Us vs. Them? Can We Afford to Remain Disconnected from Environmental Realities?
The population of Monarch butterflies has declined to the lowest level ever recorded, pollinators are in a well-reported nose dive, the 20 most common bird species have declined by 68% in the past 45 years. What does this all mean for us humans, the one species that all other species could exist without?
It turns out that we need other species, and lots of them, to maintain healthy ecosystems upon which we depend. Significant species decline is a red flag for diminished ecosystem health and that means a loss in ecosystem services – those services provided by nature that humans depend upon. We take these ecosystem services for granted, seldom realizing that our species cannot exist without them.
Clean air to breathe, clean water to drink, food to eat, protection from climate extremes and flooding events – these are just some of the services that healthy ecosystems provide. Humans simply cannot survive without them.
And then there’s the monetary value. A noted research study by R. Costanza et al, published in 1997 estimated the financial value of global ecosystem services to be almost twice that of global GNP. And yet, we rarely speak about the value of ecosystem services.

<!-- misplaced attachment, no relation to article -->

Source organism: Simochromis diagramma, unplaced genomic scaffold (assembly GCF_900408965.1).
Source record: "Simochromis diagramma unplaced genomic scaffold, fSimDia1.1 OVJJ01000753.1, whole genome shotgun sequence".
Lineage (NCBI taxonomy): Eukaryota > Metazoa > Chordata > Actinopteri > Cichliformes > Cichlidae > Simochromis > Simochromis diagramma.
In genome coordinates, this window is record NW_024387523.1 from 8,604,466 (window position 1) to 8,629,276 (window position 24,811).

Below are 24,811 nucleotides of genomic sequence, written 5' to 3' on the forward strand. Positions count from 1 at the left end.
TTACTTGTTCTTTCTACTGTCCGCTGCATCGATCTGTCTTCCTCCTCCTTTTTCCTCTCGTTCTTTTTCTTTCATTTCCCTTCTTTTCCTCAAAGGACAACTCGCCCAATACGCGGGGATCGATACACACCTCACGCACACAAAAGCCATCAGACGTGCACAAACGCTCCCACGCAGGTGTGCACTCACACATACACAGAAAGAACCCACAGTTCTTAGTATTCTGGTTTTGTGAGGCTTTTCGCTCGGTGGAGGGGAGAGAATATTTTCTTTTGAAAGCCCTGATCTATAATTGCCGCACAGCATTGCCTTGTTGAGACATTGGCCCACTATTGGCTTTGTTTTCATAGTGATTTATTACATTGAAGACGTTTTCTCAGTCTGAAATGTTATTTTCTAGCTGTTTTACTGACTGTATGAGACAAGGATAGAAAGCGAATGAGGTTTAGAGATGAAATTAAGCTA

So what can we do to protect the species around us, and by doing so, protect ourselves? Quite a lot actually, but we must think differently and act differently. It’s no longer “us” (humans) vs “them” (nature). We are all part of the ecosystems around us and we can take action by healing our own landscapes.
Many of our traditional gardening and landscaping practices are quite damaging to ecosystems – our large (sterile) lawns, our neat and tidy (leafless, infertile) yards, our emphasis on exotic (non-native) plants and even our fear of insects (most of which are beneficial), have sent our local ecosystems into a tail spin.
It’s time to think differently and landscape differently – our ecosystems, which include us, depend upon it for survival. Every landscape matters, every plant choice matters. Each and every one of us can make a difference. Let’s start now.
From Kim Eierman at EcoBeneficial!
Photo: Monarch on Milkweed
Photo credit: Flickr/studiobeerhorst
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